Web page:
Wednesday, May 27, 2015

Social Media: 2015 Edition (The Good Side)



Once or twice a year I get asked about what's the best way to use social media as an author in my writing group. It happens, people are new to the whole Internets thing. The reason I do a post or two a year is to have my thoughts written down and shared about what is working and what has changed in any given year. It's all fairly reasonable.

Do you know what I have a love/hate relationship with? People who comment how to use social media on social media 365 days of the year. I think that deserves a, "What in the fuck?" Don't be that person.

Here is a good side and the bad side of social media. I'll only cover the good in this post, because I don't need to make a graduate paper out of this topic. The bad side of social media will be later. Anyways, let's stop wasting time and get right into this. 

There are nearly no rules to use Twitter, Facebook, Google Plus, Tumblr, and the like. The key word is nearly. There are certain things you refrain from, such as spam, automated message selling your product. You know, the common sense stuff. The good news is you can be you or not, it doesn't fucking matter. Do you post once every three days? Great. Do you post 300 times a day? Wonderful. I am sick and tired of people trying to direct others in the "proper" usage of their online space.

I've seen people who hardly use their Twitter accounts become successful, and I've seen people who post constantly see very little traffic. There is no rulebook here, use each platform as you see fit.

Pick a select few platforms that accentuate your passions and strengths. Each platform is different, and they all have their own strengths and deficits.n Twitter is nice because of the character limit. Facebook is a monolithic entity most everyone is plugged into. Tumblr is captivating for visuals. Google Plus has a great community system and has most of the strengths of all other platforms, except for the active install base. Use one for a week and see if you take to it. If you don't like it, don't use it.

Keep the number of platforms you maintain low. You will have to spend an almost daily regiment (Or not!) to be active on them. It's much easier to spend your time on one website, than six. I've seen people who spread themselves thin on too many platforms, and not even four months later most of them ended up being ghost towns. What you don't want to happen from my example is having all those links on your website directing users to those unused platforms. Nothing says amateur hour like seeing the last update two years ago.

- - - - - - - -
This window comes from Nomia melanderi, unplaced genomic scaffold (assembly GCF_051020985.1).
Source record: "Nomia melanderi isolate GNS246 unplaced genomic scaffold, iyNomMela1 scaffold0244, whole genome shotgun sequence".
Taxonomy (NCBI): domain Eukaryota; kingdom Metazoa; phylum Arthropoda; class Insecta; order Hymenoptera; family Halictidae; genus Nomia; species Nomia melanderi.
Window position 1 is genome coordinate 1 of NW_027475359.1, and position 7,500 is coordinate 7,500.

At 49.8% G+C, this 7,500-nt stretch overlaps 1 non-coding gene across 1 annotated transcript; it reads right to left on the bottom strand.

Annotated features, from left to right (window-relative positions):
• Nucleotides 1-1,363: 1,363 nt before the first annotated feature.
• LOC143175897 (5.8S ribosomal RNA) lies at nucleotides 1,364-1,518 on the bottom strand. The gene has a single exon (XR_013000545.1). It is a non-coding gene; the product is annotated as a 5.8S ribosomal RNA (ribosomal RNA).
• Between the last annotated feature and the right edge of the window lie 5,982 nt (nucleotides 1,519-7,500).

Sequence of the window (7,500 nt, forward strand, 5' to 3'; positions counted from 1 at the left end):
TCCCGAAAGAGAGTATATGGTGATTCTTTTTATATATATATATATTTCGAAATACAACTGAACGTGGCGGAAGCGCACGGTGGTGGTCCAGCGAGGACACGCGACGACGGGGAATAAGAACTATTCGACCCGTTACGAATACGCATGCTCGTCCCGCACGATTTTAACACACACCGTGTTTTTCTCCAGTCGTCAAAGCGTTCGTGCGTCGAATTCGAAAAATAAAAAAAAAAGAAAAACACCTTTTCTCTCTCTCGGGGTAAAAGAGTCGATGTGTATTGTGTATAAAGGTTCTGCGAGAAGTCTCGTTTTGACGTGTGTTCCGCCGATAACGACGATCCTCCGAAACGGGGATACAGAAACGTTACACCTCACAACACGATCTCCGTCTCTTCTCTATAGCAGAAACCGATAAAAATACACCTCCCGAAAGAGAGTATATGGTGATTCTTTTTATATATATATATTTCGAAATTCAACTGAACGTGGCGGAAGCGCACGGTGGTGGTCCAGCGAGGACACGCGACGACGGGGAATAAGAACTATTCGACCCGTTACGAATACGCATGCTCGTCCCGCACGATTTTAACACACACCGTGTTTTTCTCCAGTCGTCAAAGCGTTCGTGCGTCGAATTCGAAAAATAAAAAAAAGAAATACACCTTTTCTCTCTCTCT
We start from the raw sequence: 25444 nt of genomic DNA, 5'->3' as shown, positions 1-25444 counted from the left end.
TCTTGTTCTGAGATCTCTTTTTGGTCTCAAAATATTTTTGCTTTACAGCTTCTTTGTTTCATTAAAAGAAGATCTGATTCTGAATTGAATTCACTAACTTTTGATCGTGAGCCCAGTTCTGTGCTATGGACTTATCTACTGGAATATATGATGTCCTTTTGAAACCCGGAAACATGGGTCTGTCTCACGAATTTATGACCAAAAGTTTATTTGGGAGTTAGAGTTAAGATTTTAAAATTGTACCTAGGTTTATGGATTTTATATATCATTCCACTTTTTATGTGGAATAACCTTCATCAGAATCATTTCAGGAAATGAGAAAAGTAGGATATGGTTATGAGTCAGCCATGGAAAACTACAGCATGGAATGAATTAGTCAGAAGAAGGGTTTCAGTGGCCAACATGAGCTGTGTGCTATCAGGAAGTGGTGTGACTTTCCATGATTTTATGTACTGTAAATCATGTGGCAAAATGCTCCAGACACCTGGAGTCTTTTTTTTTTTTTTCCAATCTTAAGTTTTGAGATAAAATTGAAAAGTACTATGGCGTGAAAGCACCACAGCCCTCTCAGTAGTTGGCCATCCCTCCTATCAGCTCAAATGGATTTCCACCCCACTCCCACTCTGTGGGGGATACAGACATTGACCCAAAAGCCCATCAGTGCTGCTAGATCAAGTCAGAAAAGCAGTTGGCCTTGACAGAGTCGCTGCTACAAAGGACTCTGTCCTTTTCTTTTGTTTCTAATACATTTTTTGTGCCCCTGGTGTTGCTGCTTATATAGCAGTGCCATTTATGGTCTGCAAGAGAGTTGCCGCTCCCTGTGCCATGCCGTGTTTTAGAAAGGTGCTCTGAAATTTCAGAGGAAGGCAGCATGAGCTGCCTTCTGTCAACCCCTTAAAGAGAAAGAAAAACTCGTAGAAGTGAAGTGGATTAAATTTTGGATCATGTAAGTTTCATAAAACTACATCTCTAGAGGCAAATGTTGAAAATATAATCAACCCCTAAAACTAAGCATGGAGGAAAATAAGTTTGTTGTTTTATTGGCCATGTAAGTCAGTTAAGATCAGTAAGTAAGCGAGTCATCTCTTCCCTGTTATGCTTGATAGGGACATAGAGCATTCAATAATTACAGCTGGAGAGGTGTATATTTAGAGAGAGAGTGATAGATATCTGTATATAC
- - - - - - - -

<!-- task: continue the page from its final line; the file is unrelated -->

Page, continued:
Have a website hub. I don't care if you use WordPress, Blogger, Wix, or all the others out there. This will typically mean a blog of some sort as well, but if you look back to the start of this list, there is no wrong way to use these resources. It also helps visitors to know there is a central rock they can go to, in case something is going wrong. Maybe you stop using Twitter, and your Twitter follows say, "What's happening?" so they check your website where you said you were taking a break. One hands washes the other.

For some people I follow, their Twitter is the place to find any official news on them, others is their YouTube channel, and others their Tumblr.

Don't worry about what you're doing. Is this a repeat? Yes, but that should go to show you how important it is. What's worse than a lukewarm post? Being paralyzed from posting anything at all.

Here is a list of social media that can help authors:

  • Twitter. I like it. I keep it casual and talk movies, video games, sports, and sometimes writing. Sometimes I tweet a lot in a day, sometimes I can go days without tweeting anything at all. 
  • Google Plus. This is my business casual platform. There is no limit character counts or word limits. The community feature is fantastic. This is the harder platform to crack for most people, because they don't want to do even the slightest bit of learning on their part, because if they did, they would find one of the best social media platforms today.
  • Facebook. The king of social media that can do it all. What it may lack in some areas, it makes up for in sheer volume of users. 
  • Tumblr. One of the more recent additions that can service users as a blog and a virtual scrap book. Images and GIFs really helped this platform carve out its niche and become a viable contender.
That's a good jumping off point and some sound advice for today. In fact, you can go out and carve out your slice of the Internet right now if you want. It really is that easy.